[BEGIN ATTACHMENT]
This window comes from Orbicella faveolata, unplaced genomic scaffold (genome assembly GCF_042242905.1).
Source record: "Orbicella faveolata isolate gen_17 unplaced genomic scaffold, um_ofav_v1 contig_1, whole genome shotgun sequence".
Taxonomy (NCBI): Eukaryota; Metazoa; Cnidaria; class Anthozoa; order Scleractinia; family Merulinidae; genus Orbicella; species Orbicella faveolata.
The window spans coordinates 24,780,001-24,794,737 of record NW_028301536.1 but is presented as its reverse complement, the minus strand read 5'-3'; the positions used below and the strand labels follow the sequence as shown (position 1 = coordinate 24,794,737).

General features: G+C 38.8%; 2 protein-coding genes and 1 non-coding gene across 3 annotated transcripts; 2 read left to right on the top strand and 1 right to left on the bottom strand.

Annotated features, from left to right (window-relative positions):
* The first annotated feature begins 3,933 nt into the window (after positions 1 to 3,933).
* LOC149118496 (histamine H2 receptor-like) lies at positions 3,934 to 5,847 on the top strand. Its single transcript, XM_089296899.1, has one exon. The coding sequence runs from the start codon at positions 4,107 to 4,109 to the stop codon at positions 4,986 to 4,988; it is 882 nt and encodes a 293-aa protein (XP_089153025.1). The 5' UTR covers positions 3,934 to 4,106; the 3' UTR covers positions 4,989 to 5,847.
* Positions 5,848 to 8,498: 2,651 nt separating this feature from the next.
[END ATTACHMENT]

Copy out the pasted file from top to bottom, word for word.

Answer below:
This window comes from Orbicella faveolata, unplaced genomic scaffold (genome assembly GCF_042242905.1).
Source record: "Orbicella faveolata isolate gen_17 unplaced genomic scaffold, um_ofav_v1 contig_1, whole genome shotgun sequence".
Taxonomy (NCBI): Eukaryota; Metazoa; Cnidaria; class Anthozoa; order Scleractinia; family Merulinidae; genus Orbicella; species Orbicella faveolata.
The window spans coordinates 24,780,001-24,794,737 of record NW_028301536.1 but is presented as its reverse complement, the minus strand read 5'-3'; the positions used below and the strand labels follow the sequence as shown (position 1 = coordinate 24,794,737).

General features: G+C 38.8%; 2 protein-coding genes and 1 non-coding gene across 3 annotated transcripts; 2 read left to right on the top strand and 1 right to left on the bottom strand.

Annotated features, from left to right (window-relative positions):
* The first annotated feature begins 3,933 nt into the window (after positions 1 to 3,933).
* LOC149118496 (histamine H2 receptor-like) lies at positions 3,934 to 5,847 on the top strand. Its single transcript, XM_089296899.1, has one exon. The coding sequence runs from the start codon at positions 4,107 to 4,109 to the stop codon at positions 4,986 to 4,988; it is 882 nt and encodes a 293-aa protein (XP_089153025.1). The 5' UTR covers positions 3,934 to 4,106; the 3' UTR covers positions 4,989 to 5,847.
* Positions 5,848 to 8,498: 2,651 nt separating this feature from the next.